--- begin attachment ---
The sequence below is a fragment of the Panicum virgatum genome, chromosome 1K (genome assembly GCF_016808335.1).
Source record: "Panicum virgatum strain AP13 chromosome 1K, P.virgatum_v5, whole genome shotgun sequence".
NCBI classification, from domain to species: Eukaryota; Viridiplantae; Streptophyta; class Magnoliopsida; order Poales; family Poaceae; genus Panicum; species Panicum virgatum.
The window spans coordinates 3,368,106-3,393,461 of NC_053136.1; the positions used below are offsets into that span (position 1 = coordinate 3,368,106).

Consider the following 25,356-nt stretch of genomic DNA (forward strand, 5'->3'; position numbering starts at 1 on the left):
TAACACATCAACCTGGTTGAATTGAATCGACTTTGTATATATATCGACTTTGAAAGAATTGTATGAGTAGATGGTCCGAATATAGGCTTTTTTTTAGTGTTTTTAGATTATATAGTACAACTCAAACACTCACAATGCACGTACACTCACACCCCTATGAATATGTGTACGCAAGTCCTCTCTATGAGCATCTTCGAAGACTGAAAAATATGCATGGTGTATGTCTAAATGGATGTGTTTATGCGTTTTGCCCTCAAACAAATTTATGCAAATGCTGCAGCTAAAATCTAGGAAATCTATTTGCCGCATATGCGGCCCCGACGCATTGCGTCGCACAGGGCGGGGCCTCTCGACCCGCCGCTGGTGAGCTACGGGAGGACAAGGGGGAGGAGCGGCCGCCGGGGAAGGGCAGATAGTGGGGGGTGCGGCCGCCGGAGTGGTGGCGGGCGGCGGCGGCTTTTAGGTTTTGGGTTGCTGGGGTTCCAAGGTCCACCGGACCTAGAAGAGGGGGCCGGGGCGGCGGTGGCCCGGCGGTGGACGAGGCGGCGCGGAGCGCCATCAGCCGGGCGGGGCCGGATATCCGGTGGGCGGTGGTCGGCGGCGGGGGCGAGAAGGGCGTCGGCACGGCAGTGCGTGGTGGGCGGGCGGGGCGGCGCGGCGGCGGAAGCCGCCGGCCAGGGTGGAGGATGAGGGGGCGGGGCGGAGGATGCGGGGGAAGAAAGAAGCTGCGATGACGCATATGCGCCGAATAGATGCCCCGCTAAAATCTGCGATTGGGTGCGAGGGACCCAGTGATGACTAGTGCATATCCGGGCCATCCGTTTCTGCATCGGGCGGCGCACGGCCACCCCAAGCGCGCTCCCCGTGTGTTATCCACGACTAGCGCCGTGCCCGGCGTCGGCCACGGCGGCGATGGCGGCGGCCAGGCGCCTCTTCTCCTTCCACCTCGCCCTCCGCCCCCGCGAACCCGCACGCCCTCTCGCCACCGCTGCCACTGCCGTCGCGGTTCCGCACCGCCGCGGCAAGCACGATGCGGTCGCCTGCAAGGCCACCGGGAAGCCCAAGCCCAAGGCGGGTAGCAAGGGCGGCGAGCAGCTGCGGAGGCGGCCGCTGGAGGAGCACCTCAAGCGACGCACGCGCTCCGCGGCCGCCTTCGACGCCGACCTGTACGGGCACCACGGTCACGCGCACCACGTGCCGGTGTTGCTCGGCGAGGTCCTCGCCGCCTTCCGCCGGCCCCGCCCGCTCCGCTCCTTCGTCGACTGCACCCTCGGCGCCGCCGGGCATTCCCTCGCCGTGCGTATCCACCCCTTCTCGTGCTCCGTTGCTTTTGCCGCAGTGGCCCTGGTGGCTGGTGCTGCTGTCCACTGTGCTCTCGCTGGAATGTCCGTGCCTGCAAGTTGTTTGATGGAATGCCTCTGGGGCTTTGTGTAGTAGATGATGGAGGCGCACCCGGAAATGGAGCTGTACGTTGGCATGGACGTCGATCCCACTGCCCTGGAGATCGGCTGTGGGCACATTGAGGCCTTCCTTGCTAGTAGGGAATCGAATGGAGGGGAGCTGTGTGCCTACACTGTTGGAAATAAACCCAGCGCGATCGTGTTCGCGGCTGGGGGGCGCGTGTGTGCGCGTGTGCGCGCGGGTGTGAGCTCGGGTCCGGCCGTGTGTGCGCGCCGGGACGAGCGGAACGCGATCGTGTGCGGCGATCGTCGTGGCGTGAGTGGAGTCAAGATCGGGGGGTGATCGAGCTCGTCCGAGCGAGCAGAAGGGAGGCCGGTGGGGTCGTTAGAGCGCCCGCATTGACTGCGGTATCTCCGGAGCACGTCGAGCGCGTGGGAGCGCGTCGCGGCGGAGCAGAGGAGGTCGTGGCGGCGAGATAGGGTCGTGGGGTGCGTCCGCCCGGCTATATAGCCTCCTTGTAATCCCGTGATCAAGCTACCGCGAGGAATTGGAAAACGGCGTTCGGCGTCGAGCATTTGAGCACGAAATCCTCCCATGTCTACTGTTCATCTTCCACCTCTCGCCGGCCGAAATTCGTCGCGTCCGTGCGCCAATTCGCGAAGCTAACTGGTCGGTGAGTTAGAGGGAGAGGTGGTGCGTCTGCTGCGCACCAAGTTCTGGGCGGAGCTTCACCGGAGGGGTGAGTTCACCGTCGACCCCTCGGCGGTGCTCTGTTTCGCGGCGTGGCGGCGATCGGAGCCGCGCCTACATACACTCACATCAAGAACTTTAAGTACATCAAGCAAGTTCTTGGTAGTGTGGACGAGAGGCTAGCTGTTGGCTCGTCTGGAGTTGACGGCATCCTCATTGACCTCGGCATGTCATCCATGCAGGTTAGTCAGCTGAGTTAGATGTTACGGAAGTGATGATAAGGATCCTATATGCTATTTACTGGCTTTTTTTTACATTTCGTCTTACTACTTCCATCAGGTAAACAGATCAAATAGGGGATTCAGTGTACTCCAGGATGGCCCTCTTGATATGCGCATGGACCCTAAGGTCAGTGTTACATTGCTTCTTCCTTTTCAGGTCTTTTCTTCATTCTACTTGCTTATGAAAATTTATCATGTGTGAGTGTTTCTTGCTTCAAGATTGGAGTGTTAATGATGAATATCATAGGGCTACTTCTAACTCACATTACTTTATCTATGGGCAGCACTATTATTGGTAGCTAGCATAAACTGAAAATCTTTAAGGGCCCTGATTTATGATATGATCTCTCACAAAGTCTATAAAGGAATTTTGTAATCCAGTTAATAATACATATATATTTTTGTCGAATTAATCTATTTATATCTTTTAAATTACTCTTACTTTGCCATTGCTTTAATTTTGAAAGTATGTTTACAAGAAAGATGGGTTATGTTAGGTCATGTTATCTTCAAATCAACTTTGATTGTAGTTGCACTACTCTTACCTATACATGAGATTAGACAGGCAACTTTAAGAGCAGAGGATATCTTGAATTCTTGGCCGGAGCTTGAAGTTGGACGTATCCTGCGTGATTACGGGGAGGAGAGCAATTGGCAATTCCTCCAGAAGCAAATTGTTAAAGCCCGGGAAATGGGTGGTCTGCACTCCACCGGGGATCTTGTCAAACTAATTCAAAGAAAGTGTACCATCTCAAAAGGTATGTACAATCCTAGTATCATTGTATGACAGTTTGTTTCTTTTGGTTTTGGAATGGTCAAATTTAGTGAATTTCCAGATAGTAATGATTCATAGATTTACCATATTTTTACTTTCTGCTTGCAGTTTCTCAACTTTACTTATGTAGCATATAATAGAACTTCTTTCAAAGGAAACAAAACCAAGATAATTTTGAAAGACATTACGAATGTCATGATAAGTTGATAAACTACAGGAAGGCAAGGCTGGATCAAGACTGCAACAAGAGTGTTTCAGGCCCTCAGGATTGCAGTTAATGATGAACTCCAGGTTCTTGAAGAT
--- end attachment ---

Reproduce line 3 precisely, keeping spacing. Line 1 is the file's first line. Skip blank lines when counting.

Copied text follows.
NCBI classification, from domain to species: Eukaryota; Viridiplantae; Streptophyta; class Magnoliopsida; order Poales; family Poaceae; genus Panicum; species Panicum virgatum.